Now, this operation tends to take a little bit longer. And the reason is actually a fairly obvious one. In my case, it turned very quick because it’s a small hard drive. Not a lot of data on it. And we’re on an SSD. The idea is that extending a drive to use the free space that follows it is very easy because you simply say, oh, the drive is you know, it’s now this big instead of this big. Right it just, just make it look like it’s bigger and consume the free space that happens to be at the end of it.
The free space in front of it is more of a problem because what ends up happening is you then have to move the contents of the existing partition forward. You then have to you move the contents of whatever’s in the partition you’re starting with forward so that it then takes up the space. It then occupies the space at the beginning of the partition and you extend the end again to take up the free space at the end. So now we truly have a single partition on this single hard drive. Nine times out of 10 that’s what people are looking for. In particular, this scenario plays out if you ever want to take a hard drive out of a machine, it’s no longer the machine’s primary hard drive and you just want to put it in an external enclosure.
One of the first things I do every single time when I go through that, that operation is I will then fire up a partition management tool of some sort and delete all of the partitions on that newly external drive, because those additional partitions simply don’t make sense if it doesn’t matter whether they’re recovery partitions or or UFAI partitions or anything. It’s the drive is no longer in the machine. So you no longer need UAFI boot information because you’re never going to boot from that thing. You no longer need the recovery information because it’s never going to be used as a recovery drive. The drive that’s in the machine is the one that will be used for that. That’s just taking up space that you’d rather use for the drive itself. Hence we go through this drive, this partition management scenario where we’re actually remove all the partitions except for the one we care about the most.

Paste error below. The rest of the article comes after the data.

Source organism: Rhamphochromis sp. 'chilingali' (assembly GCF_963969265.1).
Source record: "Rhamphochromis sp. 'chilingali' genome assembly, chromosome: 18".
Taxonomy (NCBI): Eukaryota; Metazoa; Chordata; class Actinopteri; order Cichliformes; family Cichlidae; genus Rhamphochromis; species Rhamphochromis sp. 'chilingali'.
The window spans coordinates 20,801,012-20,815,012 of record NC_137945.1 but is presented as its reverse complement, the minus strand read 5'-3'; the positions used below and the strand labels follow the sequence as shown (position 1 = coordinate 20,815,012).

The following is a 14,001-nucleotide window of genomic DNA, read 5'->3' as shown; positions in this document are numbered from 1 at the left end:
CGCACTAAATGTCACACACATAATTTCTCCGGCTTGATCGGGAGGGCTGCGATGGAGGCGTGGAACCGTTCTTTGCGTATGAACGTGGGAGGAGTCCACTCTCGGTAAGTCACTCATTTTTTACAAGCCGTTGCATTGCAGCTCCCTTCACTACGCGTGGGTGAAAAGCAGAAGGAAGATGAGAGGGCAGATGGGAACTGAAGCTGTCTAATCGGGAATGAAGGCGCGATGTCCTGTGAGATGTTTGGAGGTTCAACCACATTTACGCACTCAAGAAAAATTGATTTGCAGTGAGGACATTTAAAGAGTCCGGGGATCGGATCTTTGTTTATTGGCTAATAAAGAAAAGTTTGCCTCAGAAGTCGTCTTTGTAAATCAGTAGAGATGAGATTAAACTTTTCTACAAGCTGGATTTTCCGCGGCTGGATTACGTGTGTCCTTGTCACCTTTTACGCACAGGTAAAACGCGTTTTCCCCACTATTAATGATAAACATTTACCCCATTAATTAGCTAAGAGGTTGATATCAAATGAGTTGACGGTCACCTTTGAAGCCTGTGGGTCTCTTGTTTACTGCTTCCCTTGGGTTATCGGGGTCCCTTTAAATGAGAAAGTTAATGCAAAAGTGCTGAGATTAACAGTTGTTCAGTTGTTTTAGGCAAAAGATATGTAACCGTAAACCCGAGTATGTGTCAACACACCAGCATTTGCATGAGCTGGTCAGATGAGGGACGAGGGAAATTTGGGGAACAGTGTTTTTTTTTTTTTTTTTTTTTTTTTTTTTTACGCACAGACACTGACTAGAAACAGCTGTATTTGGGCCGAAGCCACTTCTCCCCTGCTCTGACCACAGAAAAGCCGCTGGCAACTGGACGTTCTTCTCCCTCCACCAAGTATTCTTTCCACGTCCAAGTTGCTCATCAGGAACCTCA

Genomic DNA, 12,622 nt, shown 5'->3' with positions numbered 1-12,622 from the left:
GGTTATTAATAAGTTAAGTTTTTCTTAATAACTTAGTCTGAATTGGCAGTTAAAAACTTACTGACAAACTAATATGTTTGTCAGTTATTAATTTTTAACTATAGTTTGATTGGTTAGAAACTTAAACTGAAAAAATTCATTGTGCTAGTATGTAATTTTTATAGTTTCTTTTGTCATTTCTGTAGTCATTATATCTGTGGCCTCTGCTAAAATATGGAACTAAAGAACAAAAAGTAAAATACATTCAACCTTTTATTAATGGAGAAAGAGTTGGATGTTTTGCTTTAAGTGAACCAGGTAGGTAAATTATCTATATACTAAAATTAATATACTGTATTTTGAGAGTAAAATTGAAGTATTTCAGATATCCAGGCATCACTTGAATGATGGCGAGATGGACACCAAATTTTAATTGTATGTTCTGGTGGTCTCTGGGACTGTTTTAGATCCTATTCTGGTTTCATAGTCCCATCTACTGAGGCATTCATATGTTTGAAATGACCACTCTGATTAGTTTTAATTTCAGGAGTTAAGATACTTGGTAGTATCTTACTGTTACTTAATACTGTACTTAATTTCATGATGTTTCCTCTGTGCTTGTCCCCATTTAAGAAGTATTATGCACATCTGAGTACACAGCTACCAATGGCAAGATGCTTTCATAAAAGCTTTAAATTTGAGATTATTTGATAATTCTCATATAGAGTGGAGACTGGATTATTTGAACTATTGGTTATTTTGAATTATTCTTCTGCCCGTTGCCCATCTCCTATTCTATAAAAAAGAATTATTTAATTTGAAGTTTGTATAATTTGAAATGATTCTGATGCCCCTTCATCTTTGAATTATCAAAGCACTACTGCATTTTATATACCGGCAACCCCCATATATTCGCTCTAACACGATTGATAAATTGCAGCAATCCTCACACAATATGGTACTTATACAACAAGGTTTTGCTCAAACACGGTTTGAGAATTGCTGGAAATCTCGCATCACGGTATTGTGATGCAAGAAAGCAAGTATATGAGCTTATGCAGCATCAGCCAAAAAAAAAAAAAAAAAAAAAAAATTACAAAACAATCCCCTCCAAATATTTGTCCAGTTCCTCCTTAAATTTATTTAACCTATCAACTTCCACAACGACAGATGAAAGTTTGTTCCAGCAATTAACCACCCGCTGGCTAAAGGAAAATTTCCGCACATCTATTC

So now I’ve left that here. I do want to point out I’ve gone through the process of very carefully maintaining the B partition throughout this entire, entire process. In fact, if we fire up Windows Explorer and take a look at B, you can see that it’s actually an old copy, it’s a copy of my old C drive, right? It’s got data on it. It’s got stuff on it. All of that was preserved through everything we did every time we removed a partition. We didn’t remove the B partition. Every time we grew a partition, we grew the B partition. But it was a data preserving grow of the B partition.
That’s because I wanted to preserve the data that was there. That’s the common scenario if you’re dealing with a hard drive, that’s inside of your machine. But if, on the other hand, you’d just have this random external hard drive that’s random, this random hard drive that you’re going to put in a new enclosure and use as a standalone external hard drive, it’s actually an easier way. And this generally does work in Windows File or Windows disk management. And that, in fact, let me do it there real quick, just so that I can show you, I’m going to close Easus real quick, go back to disk management, because it is so, so obvious, I shouldn’t say obvious, it’s just so simple. There was one partition that we were unable to delete. This does not solve that. But for all of the partitions we are able to delete, you simply delete them. So right now I’m doing a destructive delete of the B partition.
Now, B is and B doesn’t exist anymore. And in fact, this entire hard drive is now unallocated space and the next thing to do is to do a new, simple volume, basically create a new disk, format that partition and you’ve got a new hard drive. That’s often, often simpler than trying to merge partitions or move partitions. It’s frequently much easier if you don’t need the data on the hard drive to simply delete all the partitions you can, take all that resulting free space and format it into a new drive and then start using it. So that’s that other alternative that I wanted to point out to you that you don’t necessarily need a third party tool to do that.
You can just go in, delete the partitions and then reformat the resulting space into a new single partition. But I’m finally going to go ahead and do everything I can with this, with this drive that that doesn’t need an extra third party tool. We’re going to delete every partition, every partition we can, that is. As you can see, this last one, we can’t, and now we’re going to go ahead and create a new simple volume. Let that be “E”.
And now I have a new volume E. That’s the kind of step or the kind of steps you would go through if you were in fact just taking an old hard drive and making an external drive out of it. I want to thank you for being here.